Karma. The law of cause and effect. Hinduism and Buddhism claim it determines your destiny. In essence, you determine your destiny. Good choices lead to good things. Bad choices lead to . . . well, good luck with that.
Sadly, the church has bought into karma. Does the Bible speak of consequences? Of course, it does (Galatians 6:7). But natural consequences do not determine my destiny. Natural consequences can make my life smoother or a whole lot harder, but determine my destiny? Not a chance.
Here’s the issue with karma:
- Karma’s influence on the church creates a mindset of works. If I (go to church, give, volunteer, read my Bible, try to be good), God will (help me, protect me, heal me, bless me, prosper me). But what does Scripture say? Isaiah 64:6 reads, “all our righteous acts are like filthy rags.” Matthew 7:11 says, “If you, then, though you are evil, know how to give good gifts to your children, how much more will your Father in heaven give good gifts to those who ask him!”
- Karma’s influence causes the church to stagger when life deals a tough blow. Jesus said, “In this world you will have trouble. But take heart! I have overcome the world.” (John 16:33) Jesus told us bad stuff would happen. We’re shocked because we think it won’t, or shouldn’t, happen to us—but it does.
- Karma’s influence also creates an expectation of cutting a deal with God, a special arrangement just for me. I did _____, so I deserve _________. We see the same thing with the Jews in the New Testament. Paul touches on it in Romans 9:14-16, “What then shall we say? Is God unjust? Not at all! For he says to Moses, ‘I will have mercy on whom I have mercy, and I will have compassion on whom I have compassion.’ It does not, therefore, depend on human desire or effort, but on God’s mercy.” God is sovereign. Period. End of discussion.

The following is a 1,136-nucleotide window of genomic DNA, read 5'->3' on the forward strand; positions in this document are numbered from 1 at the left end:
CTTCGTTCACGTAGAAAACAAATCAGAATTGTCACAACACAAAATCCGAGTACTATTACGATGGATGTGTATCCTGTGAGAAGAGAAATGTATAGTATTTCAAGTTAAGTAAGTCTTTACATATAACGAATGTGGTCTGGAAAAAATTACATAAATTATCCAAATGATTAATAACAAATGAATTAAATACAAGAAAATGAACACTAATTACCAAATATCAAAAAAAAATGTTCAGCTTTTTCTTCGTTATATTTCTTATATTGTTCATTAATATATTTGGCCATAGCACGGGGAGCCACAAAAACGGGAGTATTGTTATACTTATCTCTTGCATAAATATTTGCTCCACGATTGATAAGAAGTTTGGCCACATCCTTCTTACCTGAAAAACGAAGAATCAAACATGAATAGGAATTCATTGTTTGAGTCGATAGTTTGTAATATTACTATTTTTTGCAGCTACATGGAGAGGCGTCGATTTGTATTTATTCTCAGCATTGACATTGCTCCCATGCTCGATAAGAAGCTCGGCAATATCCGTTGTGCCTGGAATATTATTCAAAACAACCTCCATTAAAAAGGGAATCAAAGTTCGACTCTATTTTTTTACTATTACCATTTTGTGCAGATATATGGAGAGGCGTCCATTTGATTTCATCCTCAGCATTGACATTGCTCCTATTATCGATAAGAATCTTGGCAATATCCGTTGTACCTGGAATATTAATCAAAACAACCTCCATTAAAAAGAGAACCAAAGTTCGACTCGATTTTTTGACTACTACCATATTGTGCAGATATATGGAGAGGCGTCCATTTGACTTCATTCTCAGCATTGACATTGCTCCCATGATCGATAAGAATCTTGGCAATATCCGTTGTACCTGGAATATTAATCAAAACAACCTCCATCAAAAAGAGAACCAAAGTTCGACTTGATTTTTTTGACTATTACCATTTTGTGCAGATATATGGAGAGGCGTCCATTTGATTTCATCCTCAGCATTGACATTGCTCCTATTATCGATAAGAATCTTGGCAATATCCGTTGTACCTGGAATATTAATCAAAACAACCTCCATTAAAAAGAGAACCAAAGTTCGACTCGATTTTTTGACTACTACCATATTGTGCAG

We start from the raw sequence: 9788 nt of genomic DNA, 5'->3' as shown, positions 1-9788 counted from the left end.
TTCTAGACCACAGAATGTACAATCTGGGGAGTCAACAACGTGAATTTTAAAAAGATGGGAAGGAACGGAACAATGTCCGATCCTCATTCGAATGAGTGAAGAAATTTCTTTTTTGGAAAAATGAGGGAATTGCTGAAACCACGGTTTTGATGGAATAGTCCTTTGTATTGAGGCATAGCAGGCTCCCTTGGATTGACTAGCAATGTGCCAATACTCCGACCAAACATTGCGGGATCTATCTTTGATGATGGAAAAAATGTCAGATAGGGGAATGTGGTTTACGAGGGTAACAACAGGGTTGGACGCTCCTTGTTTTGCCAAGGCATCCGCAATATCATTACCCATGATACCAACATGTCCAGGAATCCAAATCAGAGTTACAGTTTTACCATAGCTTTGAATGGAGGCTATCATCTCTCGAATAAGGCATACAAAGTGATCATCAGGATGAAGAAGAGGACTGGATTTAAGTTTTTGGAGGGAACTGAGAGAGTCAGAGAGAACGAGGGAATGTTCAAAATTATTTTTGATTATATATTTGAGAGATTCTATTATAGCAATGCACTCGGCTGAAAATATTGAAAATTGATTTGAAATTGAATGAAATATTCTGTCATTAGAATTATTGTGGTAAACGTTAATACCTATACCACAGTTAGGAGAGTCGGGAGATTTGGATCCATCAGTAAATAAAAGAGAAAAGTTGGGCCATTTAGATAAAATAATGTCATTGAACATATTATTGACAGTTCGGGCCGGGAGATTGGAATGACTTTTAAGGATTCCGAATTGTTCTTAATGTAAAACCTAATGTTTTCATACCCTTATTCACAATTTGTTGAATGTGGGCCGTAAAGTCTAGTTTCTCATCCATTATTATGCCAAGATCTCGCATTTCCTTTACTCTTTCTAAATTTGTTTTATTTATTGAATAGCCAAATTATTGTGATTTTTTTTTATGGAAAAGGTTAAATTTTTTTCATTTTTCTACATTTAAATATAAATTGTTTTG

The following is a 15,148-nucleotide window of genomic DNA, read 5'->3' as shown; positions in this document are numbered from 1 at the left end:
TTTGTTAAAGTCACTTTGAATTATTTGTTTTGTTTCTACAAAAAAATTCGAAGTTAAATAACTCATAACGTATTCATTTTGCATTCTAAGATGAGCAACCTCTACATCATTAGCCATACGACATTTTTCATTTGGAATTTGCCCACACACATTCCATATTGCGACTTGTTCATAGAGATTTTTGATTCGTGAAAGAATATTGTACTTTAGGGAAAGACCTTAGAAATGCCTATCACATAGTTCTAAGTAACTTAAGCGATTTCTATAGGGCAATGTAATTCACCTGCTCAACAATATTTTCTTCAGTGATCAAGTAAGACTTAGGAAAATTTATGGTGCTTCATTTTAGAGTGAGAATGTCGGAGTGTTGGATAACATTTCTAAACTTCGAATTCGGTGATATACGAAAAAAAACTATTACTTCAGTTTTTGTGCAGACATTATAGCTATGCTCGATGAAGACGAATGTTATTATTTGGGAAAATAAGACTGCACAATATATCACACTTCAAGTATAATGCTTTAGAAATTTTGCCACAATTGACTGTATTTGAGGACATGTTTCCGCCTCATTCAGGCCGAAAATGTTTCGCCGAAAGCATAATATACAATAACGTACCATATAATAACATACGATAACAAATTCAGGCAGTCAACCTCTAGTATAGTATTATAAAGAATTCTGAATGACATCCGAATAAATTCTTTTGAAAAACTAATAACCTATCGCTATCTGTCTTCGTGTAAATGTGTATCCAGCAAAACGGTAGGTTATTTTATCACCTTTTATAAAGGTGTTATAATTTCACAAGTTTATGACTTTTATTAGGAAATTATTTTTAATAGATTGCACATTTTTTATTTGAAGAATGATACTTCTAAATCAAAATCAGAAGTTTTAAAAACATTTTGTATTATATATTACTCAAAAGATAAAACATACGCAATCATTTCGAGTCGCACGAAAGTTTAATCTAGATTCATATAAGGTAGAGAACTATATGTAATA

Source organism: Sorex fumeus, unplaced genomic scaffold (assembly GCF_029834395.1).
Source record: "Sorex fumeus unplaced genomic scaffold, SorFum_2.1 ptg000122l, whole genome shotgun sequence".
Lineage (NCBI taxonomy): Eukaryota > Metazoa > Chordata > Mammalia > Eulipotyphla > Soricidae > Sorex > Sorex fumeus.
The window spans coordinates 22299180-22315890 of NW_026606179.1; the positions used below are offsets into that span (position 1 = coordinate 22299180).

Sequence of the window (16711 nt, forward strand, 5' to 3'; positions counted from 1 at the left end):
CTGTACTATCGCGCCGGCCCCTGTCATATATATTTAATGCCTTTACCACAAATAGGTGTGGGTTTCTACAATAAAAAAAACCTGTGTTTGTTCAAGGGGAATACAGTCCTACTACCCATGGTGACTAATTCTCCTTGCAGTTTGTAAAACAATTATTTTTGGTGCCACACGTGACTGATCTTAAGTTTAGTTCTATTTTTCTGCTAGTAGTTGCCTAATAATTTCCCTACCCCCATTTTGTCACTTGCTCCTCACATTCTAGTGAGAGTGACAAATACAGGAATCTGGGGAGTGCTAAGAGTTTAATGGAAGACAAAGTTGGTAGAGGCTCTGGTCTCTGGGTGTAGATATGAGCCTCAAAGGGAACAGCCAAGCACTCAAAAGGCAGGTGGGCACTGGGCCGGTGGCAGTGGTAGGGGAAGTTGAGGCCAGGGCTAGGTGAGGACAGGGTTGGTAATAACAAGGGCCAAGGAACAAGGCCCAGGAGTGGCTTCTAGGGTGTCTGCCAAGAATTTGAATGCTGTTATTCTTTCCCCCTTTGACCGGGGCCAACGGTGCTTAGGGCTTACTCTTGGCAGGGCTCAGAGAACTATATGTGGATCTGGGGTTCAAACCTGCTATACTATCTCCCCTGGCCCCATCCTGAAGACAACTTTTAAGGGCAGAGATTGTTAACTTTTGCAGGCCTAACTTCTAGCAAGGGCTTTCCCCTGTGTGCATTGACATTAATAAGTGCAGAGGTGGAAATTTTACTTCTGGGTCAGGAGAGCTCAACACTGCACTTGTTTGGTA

Mercy. Grace. Forgiveness. These determine my destiny. Truth gets shouted down in the culture clamor. We see karma everywhere. Serves you right. You get what you deserve. We can’t wait for the bad guy to get it in the end.
The problem is: We’re all bad guys.
God, in His grace, sent His Son to change that. To die for our sin and to make us holy.
Karma? You can keep it. Mercy. Grace. Forgiveness. These mark my destiny. What marks yours?
Workout for the Week: Christian Karma, Part 1
Memory Verse: “If you, then, though you are evil, know how to give good gifts to your children, how much more will your Father in heaven give good gifts to those who ask him!” Matthew 7:11
Meditation Passage: Romans 8:28-39
Just Do It: Kick karma to the curb.